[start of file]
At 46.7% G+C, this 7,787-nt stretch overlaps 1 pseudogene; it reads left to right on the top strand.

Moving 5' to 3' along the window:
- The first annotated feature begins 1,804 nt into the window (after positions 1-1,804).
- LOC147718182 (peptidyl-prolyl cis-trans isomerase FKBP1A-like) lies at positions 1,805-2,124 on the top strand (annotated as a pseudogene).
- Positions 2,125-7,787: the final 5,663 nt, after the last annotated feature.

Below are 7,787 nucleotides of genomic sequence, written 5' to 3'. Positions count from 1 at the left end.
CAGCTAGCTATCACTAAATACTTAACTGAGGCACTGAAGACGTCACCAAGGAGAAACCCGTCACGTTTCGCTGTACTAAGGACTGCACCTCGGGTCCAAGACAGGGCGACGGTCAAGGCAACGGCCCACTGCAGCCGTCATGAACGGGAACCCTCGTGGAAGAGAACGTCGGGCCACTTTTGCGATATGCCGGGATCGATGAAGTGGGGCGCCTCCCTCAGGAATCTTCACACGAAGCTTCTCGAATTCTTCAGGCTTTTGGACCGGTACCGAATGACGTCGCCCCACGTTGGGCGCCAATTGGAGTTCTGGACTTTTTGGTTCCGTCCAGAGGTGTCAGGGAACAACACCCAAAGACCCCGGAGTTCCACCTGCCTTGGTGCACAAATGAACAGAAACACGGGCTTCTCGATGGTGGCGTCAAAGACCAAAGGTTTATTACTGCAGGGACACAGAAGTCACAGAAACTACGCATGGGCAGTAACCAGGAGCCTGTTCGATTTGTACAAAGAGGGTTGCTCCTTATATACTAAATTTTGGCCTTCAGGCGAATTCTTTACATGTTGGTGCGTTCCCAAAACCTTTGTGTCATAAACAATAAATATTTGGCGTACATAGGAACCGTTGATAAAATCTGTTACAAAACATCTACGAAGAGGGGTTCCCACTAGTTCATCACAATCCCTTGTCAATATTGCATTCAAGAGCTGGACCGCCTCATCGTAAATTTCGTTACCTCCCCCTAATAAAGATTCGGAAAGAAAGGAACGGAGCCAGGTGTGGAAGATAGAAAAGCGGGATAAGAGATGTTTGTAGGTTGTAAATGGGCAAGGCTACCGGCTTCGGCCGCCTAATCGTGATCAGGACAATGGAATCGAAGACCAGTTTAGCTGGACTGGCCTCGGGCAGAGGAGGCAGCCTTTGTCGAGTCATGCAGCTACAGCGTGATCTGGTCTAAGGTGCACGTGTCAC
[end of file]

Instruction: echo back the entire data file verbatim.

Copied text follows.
At 46.7% G+C, this 7,787-nt stretch overlaps 1 pseudogene; it reads left to right on the top strand.

Moving 5' to 3' along the window:
- The first annotated feature begins 1,804 nt into the window (after positions 1-1,804).
- LOC147718182 (peptidyl-prolyl cis-trans isomerase FKBP1A-like) lies at positions 1,805-2,124 on the top strand (annotated as a pseudogene).
- Positions 2,125-7,787: the final 5,663 nt, after the last annotated feature.

Below are 7,787 nucleotides of genomic sequence, written 5' to 3'. Positions count from 1 at the left end.
CAGCTAGCTATCACTAAATACTTAACTGAGGCACTGAAGACGTCACCAAGGAGAAACCCGTCACGTTTCGCTGTACTAAGGACTGCACCTCGGGTCCAAGACAGGGCGACGGTCAAGGCAACGGCCCACTGCAGCCGTCATGAACGGGAACCCTCGTGGAAGAGAACGTCGGGCCACTTTTGCGATATGCCGGGATCGATGAAGTGGGGCGCCTCCCTCAGGAATCTTCACACGAAGCTTCTCGAATTCTTCAGGCTTTTGGACCGGTACCGAATGACGTCGCCCCACGTTGGGCGCCAATTGGAGTTCTGGACTTTTTGGTTCCGTCCAGAGGTGTCAGGGAACAACACCCAAAGACCCCGGAGTTCCACCTGCCTTGGTGCACAAATGAACAGAAACACGGGCTTCTCGATGGTGGCGTCAAAGACCAAAGGTTTATTACTGCAGGGACACAGAAGTCACAGAAACTACGCATGGGCAGTAACCAGGAGCCTGTTCGATTTGTACAAAGAGGGTTGCTCCTTATATACTAAATTTTGGCCTTCAGGCGAATTCTTTACATGTTGGTGCGTTCCCAAAACCTTTGTGTCATAAACAATAAATATTTGGCGTACATAGGAACCGTTGATAAAATCTGTTACAAAACATCTACGAAGAGGGGTTCCCACTAGTTCATCACAATCCCTTGTCAATATTGCATTCAAGAGCTGGACCGCCTCATCGTAAATTTCGTTACCTCCCCCTAATAAAGATTCGGAAAGAAAGGAACGGAGCCAGGTGTGGAAGATAGAAAAGCGGGATAAGAGATGTTTGTAGGTTGTAAATGGGCAAGGCTACCGGCTTCGGCCGCCTAATCGTGATCAGGACAATGGAATCGAAGACCAGTTTAGCTGGACTGGCCTCGGGCAGAGGAGGCAGCCTTTGTCGAGTCATGCAGCTACAGCGTGATCTGGTCTAAGGTGCACGTGTCAC